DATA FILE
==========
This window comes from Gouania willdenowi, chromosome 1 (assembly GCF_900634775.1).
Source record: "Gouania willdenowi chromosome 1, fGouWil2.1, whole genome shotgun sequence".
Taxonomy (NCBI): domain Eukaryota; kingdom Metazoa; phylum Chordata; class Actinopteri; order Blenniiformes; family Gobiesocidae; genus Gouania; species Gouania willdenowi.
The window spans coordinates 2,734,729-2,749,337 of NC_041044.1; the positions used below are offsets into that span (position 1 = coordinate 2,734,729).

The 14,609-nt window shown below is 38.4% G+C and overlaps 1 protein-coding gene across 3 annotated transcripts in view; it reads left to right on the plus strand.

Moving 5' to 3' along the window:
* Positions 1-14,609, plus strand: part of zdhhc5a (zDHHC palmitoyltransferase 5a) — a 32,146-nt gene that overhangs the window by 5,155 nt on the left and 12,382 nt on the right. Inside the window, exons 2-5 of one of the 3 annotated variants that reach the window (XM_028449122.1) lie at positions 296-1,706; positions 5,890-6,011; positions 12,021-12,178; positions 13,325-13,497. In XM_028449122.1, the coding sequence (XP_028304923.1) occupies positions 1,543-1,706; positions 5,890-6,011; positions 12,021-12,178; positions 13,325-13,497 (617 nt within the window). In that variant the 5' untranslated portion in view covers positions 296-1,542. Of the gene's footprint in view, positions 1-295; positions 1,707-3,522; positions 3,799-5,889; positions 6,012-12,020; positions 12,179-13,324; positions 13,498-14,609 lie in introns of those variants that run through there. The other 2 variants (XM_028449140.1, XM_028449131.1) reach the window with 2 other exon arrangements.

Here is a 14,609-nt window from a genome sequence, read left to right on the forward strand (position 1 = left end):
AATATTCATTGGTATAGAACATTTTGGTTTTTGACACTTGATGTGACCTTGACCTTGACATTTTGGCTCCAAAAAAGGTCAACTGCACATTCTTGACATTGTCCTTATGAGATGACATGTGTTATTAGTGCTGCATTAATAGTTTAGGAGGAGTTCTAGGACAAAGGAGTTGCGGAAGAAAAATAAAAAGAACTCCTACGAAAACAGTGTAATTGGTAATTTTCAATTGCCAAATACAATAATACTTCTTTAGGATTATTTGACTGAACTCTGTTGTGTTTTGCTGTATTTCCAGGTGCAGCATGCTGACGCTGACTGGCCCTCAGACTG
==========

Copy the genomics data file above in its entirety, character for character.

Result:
This window comes from Gouania willdenowi, chromosome 1 (assembly GCF_900634775.1).
Source record: "Gouania willdenowi chromosome 1, fGouWil2.1, whole genome shotgun sequence".
Taxonomy (NCBI): domain Eukaryota; kingdom Metazoa; phylum Chordata; class Actinopteri; order Blenniiformes; family Gobiesocidae; genus Gouania; species Gouania willdenowi.
The window spans coordinates 2,734,729-2,749,337 of NC_041044.1; the positions used below are offsets into that span (position 1 = coordinate 2,734,729).

The 14,609-nt window shown below is 38.4% G+C and overlaps 1 protein-coding gene across 3 annotated transcripts in view; it reads left to right on the plus strand.

Moving 5' to 3' along the window:
* Positions 1-14,609, plus strand: part of zdhhc5a (zDHHC palmitoyltransferase 5a) — a 32,146-nt gene that overhangs the window by 5,155 nt on the left and 12,382 nt on the right. Inside the window, exons 2-5 of one of the 3 annotated variants that reach the window (XM_028449122.1) lie at positions 296-1,706; positions 5,890-6,011; positions 12,021-12,178; positions 13,325-13,497. In XM_028449122.1, the coding sequence (XP_028304923.1) occupies positions 1,543-1,706; positions 5,890-6,011; positions 12,021-12,178; positions 13,325-13,497 (617 nt within the window). In that variant the 5' untranslated portion in view covers positions 296-1,542. Of the gene's footprint in view, positions 1-295; positions 1,707-3,522; positions 3,799-5,889; positions 6,012-12,020; positions 12,179-13,324; positions 13,498-14,609 lie in introns of those variants that run through there. The other 2 variants (XM_028449140.1, XM_028449131.1) reach the window with 2 other exon arrangements.

Here is a 14,609-nt window from a genome sequence, read left to right on the forward strand (position 1 = left end):
AATATTCATTGGTATAGAACATTTTGGTTTTTGACACTTGATGTGACCTTGACCTTGACATTTTGGCTCCAAAAAAGGTCAACTGCACATTCTTGACATTGTCCTTATGAGATGACATGTGTTATTAGTGCTGCATTAATAGTTTAGGAGGAGTTCTAGGACAAAGGAGTTGCGGAAGAAAAATAAAAAGAACTCCTACGAAAACAGTGTAATTGGTAATTTTCAATTGCCAAATACAATAATACTTCTTTAGGATTATTTGACTGAACTCTGTTGTGTTTTGCTGTATTTCCAGGTGCAGCATGCTGACGCTGACTGGCCCTCAGACTG